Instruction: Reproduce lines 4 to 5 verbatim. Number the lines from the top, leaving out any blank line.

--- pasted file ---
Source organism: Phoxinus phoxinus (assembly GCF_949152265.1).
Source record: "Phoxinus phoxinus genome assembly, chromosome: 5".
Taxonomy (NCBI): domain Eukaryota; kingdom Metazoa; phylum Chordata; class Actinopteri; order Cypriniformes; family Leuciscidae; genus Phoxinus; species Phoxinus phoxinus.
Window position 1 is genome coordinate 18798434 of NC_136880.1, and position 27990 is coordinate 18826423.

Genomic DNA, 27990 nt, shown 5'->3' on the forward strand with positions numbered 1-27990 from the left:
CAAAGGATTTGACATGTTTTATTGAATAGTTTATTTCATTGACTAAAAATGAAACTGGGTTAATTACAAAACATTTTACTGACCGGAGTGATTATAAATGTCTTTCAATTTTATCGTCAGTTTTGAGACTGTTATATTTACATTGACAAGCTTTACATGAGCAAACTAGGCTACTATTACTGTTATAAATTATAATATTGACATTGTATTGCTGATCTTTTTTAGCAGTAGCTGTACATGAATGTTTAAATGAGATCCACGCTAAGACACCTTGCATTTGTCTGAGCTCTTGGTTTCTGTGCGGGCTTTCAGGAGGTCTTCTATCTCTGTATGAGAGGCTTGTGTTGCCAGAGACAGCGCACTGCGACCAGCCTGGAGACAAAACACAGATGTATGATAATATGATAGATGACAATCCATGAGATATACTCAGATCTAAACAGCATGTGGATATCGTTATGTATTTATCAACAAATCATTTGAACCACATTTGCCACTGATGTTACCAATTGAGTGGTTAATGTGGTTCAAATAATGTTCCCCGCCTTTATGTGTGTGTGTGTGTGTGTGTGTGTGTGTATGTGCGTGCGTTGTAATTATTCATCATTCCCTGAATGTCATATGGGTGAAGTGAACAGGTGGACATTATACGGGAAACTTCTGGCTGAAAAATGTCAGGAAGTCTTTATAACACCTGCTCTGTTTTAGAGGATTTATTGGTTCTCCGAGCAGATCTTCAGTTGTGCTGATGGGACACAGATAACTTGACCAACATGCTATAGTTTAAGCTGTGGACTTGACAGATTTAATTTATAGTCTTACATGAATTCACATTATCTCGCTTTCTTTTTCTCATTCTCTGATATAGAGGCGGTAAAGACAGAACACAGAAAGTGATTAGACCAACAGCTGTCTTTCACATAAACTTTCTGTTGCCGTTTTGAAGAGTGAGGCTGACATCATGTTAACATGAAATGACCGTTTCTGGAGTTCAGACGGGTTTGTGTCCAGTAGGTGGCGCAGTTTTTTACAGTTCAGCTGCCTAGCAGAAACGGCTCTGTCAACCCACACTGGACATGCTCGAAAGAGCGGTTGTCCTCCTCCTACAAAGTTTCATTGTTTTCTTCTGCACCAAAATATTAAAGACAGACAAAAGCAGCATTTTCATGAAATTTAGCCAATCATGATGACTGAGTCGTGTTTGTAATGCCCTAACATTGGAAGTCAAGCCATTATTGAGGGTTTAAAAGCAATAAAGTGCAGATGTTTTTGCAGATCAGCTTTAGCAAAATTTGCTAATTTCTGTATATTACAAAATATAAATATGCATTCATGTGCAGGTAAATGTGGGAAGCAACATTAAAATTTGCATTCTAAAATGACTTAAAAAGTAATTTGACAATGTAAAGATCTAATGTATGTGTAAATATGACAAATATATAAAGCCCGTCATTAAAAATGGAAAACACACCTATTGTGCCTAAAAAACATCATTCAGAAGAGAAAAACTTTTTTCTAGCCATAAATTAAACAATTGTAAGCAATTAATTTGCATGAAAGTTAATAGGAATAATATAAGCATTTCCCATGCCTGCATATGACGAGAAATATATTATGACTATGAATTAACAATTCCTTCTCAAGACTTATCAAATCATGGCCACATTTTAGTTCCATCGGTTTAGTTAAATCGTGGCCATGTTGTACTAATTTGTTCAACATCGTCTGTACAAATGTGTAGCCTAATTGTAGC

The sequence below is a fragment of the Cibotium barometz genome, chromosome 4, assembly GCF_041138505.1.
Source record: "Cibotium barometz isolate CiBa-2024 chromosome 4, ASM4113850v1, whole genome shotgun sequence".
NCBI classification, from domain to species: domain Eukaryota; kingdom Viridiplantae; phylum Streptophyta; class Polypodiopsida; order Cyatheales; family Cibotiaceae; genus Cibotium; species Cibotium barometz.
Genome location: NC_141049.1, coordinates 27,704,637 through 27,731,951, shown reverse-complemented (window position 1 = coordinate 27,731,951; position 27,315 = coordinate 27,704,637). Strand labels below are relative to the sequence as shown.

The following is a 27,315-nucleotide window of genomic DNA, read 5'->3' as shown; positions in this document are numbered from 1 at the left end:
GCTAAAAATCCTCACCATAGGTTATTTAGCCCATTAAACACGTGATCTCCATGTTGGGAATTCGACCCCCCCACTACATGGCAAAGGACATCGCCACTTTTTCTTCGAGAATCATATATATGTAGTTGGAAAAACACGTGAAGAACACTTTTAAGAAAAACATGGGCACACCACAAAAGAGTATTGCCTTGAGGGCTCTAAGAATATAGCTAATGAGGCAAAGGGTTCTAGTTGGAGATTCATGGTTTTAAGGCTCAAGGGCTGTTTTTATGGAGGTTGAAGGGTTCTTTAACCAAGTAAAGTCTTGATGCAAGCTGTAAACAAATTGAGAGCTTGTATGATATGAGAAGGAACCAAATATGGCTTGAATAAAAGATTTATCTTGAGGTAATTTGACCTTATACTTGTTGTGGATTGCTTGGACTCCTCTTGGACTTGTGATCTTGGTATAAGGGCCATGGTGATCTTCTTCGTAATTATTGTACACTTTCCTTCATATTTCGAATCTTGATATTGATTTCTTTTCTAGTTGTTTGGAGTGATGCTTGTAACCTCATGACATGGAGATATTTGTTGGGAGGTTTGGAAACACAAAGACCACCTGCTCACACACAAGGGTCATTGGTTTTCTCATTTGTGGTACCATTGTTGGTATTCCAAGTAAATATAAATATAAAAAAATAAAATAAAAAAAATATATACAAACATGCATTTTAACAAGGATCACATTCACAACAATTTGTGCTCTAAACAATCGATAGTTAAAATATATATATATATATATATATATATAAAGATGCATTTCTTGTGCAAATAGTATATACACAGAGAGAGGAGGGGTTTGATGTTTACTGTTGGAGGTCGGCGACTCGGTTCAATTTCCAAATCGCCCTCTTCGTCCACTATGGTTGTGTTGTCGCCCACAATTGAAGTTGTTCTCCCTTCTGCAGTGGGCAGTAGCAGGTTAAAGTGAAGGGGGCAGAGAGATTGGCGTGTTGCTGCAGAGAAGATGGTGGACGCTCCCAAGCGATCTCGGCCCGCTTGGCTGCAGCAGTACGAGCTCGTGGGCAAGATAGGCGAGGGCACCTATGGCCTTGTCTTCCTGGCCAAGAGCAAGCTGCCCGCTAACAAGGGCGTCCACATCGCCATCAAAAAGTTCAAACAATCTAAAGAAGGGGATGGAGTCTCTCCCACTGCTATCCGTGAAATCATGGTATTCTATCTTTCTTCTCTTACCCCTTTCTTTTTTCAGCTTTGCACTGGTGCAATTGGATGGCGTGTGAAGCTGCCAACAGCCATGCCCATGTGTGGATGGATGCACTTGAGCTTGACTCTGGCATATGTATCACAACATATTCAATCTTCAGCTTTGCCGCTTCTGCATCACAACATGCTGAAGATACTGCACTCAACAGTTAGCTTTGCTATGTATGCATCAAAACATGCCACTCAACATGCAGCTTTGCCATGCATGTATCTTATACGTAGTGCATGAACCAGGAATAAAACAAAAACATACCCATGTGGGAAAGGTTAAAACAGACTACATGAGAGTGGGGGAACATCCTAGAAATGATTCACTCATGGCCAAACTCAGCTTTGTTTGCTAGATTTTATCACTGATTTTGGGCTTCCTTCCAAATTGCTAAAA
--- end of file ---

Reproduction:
Window position 1 is genome coordinate 18798434 of NC_136880.1, and position 27990 is coordinate 18826423.

Genomic DNA, 27990 nt, shown 5'->3' on the forward strand with positions numbered 1-27990 from the left: